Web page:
Budget 2010: Darling's new tax rises

The nice little earners Darling is planning for today's Budget.

As Alistair Darling prepares to battle his way across a picket line to deliver the Budget, what new information can we expect on tax rises and spending cuts?

The huge cuts to public spending (£38bn) needed to halve the deficit by 2013-2014 won't be unveiled until after the election, and ministers insist that previously announced tax rises will raise £19bn in new revenue.

But last week Peter Mandelson broke ranks to admit that further tax rises may in fact be necessary, and we're likely to learn of some of them today.

It looks like Darling has resisted pressure from cabinet colleagues, including Ed Balls, to reduce the threshold for the new 50p tax rate from £150,000 to £100,000, but new tax rises on the rich can't be ruled out.

It also looks like our old friend "fiscal drag" -- not adjusting tax thresholds for inflation -- will be making an appearance.

If adjusted for inflation, the personal allowance should rise to £6,669, but freezing it at £6,475 will bring in an extra £1bn for the Treasury and mean an extra £40 in tax for every taxpayer.

Darling is also expected to freeze the threshold for the 40p rate at £43,875, rather than raise it in line with inflation to £44,995, netting the Treasury an extra £450m.

Elsewhere, the FT reports that the banks will face "new taxes" and that Darling will confirm the government's support for a global bank levy.

Labour's deficit reduction plan, based on a ratio of 67 per cent spending cuts to 33 per cent tax rises, is currently the most progressive (the Tories favour an 80:20 split and the Lib Dems -- remarkably -- support a 100:0 ratio) and it'll be worth watching to see if the tax element of that rises today.

Meanwhile, I wonder how full the Labour benches will be this afternoon. A number of MPs from the left of the party are planning to miss the Budget rather than cross the PCS picket lines.

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George Eaton is political editor of the New Statesman.

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How tribunal fees silenced low-paid workers: “it was more than I earned in a month”

The government was forced to scrap them after losing a Supreme Court case.

How much of a barrier were employment tribunal fees to low-paid workers? Ask Elaine Janes. “Bringing up six children, I didn’t have £20 spare. Every penny was spent on my children – £250 to me would have been a lot of money. My priorities would have been keeping a roof over my head.”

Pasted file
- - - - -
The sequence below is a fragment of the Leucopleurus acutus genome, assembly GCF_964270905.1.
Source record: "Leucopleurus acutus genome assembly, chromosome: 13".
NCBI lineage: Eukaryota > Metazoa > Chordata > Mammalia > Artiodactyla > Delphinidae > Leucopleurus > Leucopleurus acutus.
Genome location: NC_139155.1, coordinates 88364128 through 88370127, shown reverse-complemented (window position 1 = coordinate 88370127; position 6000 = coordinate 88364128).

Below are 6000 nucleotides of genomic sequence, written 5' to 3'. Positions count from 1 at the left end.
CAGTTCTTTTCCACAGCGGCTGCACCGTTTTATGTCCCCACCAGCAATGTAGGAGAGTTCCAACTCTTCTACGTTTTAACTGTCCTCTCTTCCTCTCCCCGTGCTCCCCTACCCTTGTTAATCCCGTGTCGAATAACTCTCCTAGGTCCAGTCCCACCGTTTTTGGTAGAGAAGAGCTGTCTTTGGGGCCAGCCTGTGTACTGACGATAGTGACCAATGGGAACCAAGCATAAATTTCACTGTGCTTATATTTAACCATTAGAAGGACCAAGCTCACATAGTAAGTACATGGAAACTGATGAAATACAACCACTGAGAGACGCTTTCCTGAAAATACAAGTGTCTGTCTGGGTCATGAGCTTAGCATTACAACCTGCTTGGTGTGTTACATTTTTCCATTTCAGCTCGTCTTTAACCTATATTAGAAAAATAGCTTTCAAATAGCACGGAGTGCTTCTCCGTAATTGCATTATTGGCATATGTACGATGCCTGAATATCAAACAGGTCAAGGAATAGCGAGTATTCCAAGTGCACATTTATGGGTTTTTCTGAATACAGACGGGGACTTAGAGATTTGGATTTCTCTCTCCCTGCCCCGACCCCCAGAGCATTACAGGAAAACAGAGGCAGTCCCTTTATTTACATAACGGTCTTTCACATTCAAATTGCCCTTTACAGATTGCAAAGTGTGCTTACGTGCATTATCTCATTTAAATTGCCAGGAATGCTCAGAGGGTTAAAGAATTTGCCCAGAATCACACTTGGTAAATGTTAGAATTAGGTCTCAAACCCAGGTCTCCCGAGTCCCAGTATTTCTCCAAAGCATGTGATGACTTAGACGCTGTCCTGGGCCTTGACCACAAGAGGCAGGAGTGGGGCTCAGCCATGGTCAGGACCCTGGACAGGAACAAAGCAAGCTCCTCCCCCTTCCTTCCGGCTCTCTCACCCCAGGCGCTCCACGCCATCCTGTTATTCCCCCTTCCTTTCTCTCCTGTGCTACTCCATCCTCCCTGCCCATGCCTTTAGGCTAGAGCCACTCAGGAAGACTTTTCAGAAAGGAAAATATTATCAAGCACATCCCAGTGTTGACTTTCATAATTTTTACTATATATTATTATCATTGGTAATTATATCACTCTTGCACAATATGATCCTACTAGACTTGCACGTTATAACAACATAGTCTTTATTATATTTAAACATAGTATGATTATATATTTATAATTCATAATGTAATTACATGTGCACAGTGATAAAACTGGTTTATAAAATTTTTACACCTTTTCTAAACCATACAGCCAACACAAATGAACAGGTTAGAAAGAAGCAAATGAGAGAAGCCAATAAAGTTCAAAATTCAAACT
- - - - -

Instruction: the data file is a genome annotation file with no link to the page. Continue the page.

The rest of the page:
That fee – £250 – is what the government has been charging a woman who wants to challenge their employer, as Janes did, to pay them the same as men of a similar skills category. As for the £950 to pay for the actual hearing? “That’s probably more than I earned a month.”

Janes did go to a tribunal, but only because she was supported by Unison, her trade union. She has won her claim, although the final compensation is still being worked out. But it’s not just about the money. “It’s about justice, really,” she says. “I think everybody should be paid equally. I don’t see why a man who is doing the equivalent job to what I was doing should earn two to three times more than I was.” She believes that by setting a fee of £950, the government “wouldn’t have even begun to understand” how much it disempowered low-paid workers.

She has a point. The Taylor Review on working practices noted the sharp decline in tribunal cases after fees were introduced in 2013, and that the claimant could pay £1,200 upfront in fees, only to have their case dismissed on a technical point of their employment status. “We believe that this is unfair,” the report said. It added: "There can be no doubt that the introduction of fees has resulted in a significant reduction in the number of cases brought."

Now, the government has been forced to concede. On Wednesday, the Supreme Court ruled in favour of Unison’s argument that the government acted unlawfully in introducing the fees. The judges said fees were set so high, they had “a deterrent effect upon discrimination claims” and put off more genuine cases than the flimsy claims the government was trying to deter.

Shortly after the judgement, the Ministry of Justice said it would stop charging employment tribunal fees immediately and refund those who had paid. This bill could amount to £27m, according to Unison estimates. 

As for Janes, she hopes low-paid workers will feel more confident to challenge unfair work practices. “For people in the future it is good news,” she says. “It gives everybody the chance to make that claim.” 

Julia Rampen is the digital news editor of the New Statesman (previously editor of The Staggers, The New Statesman's online rolling politics blog). She has also been deputy editor at Mirror Money Online and has worked as a financial journalist for several trade magazines.